- $16,000 for first discrimination violations.
- $37,500 for discrimination violations that occur within the preceding 5-year period.
- $65,000 if at least two discrimination violations have occurred within a preceding 7-year period.
How Can Landlords Ensure Strict Adherence to the Fair Housing Act’s Provisions?
Georgia landlords can ensure to always abide by the law by doing the following:
- Having a consistent tenant screening process. Use the same qualifying process for all tenants on your screen.
- Create proper real estate rental ads. Some statements can come across as discriminatory, so focus on the property's amenities and rental policies rather than what tenants you’re looking to rent to.
- Have objective qualifying standards. The only grounds for rejecting an applicant should be based on their failure to pass the qualifying criteria. Such criteria may include income level, credit rating, and rental background.
- Try to accommodate the needs of tenants with a disability. This means you must make reasonable accommodations to rules, policies, practices, or services to afford tenants with a disability equal opportunity to enjoy their rented premises. Examples of reasonable accommodations include allowing a live-in aide or a service animal when there is a “No Pet” policy.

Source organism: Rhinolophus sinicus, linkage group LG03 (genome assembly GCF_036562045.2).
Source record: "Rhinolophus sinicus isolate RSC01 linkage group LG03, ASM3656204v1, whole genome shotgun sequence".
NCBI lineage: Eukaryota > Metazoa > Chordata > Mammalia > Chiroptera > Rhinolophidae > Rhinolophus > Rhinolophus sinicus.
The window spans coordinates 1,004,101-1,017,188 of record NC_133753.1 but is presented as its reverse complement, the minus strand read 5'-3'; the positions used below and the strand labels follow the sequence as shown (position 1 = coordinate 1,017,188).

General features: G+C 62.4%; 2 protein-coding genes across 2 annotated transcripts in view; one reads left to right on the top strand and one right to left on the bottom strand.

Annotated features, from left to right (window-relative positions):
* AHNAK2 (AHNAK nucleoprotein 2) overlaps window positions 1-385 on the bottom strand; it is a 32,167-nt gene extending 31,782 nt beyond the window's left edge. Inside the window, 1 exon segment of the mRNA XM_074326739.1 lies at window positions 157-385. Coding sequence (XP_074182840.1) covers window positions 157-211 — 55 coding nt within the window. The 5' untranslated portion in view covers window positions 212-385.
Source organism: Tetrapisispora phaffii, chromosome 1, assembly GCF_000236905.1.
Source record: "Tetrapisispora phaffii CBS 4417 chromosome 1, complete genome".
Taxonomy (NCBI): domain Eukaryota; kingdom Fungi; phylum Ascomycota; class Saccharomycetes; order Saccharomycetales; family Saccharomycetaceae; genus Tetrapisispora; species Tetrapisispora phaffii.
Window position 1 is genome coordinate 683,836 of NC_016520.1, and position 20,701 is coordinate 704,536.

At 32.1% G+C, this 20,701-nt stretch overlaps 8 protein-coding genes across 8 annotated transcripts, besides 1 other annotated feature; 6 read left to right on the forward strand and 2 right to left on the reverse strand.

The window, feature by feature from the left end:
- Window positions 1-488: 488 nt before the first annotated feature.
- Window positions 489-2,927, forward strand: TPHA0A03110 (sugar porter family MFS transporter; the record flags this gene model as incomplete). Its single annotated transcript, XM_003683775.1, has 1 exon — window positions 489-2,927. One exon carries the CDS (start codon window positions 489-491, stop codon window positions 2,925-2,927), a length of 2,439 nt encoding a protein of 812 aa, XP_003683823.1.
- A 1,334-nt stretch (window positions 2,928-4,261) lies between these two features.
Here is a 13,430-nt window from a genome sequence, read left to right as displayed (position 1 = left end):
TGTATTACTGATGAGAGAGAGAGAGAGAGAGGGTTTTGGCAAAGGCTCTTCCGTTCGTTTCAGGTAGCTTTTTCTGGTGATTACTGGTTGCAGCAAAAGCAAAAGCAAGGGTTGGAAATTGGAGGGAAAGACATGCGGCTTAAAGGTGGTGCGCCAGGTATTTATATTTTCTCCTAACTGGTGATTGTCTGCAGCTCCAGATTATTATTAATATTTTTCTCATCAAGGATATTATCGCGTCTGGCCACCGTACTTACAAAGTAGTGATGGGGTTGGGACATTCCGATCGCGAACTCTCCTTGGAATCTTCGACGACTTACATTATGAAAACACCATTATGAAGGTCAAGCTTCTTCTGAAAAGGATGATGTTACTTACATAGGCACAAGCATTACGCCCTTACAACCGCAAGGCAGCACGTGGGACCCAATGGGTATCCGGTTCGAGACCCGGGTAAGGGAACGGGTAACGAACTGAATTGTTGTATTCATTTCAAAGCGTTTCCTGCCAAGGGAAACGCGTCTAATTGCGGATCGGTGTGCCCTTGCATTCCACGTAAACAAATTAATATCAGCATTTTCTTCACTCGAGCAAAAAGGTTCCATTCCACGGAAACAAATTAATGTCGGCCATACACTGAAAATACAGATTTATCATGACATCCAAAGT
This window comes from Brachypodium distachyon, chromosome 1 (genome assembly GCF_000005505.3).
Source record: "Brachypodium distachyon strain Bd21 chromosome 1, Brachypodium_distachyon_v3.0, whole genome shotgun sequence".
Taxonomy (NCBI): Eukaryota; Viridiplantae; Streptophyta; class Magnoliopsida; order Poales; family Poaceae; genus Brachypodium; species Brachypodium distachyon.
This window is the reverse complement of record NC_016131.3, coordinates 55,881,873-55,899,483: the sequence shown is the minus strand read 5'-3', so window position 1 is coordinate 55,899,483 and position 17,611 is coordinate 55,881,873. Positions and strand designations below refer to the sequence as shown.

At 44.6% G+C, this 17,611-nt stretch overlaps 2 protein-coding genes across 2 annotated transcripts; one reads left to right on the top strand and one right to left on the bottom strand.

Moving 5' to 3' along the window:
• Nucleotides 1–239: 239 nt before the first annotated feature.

- Document everything. Have a difficult tenant? If so, make sure you write down a report whenever you have an issue with your tenant.
- Be mindful of what you say. For example, asking a tenant how many children they have during the tenant screening process can be an issue. The tenant can later sue you if their application was denied claiming that the reason you rejected them was based on their familial status.
- Act professionally at all times. There will are bound to be issued when dealing with tenants. However, always make sure to keep you maintain a professional demeanor.
- Hire a reputable property management company. Besides helping you in legal matters, a good property management company can help you in other aspects such as, marketing your vacant rental property, screening prospective tenants, collecting rent, and maintaining the unit.
There you have it – a basic overview of the Fair Housing Act in Georgia. Understanding these fair housing laws will help keep your rental business legally compliant. You should also stay informed about landlord-tenant laws, the legal eviction process, leasing laws and policies, and security deposit laws in Georgia.
If you need further help to keep track of your legal duties or manage your real estate rentals, Drew Doheny Property Management can help. We’re a quality property management company in Richmond Hill, GA, ready to help property owners gain peace of mind!
Disclaimer: This blog should not be used as a substitute for legal advice from a licensed attorney in your state. Laws change, and this post might not be updated at the time of your reading. Please contact us for any questions you have in regards to this content or any other aspect of your property management needs.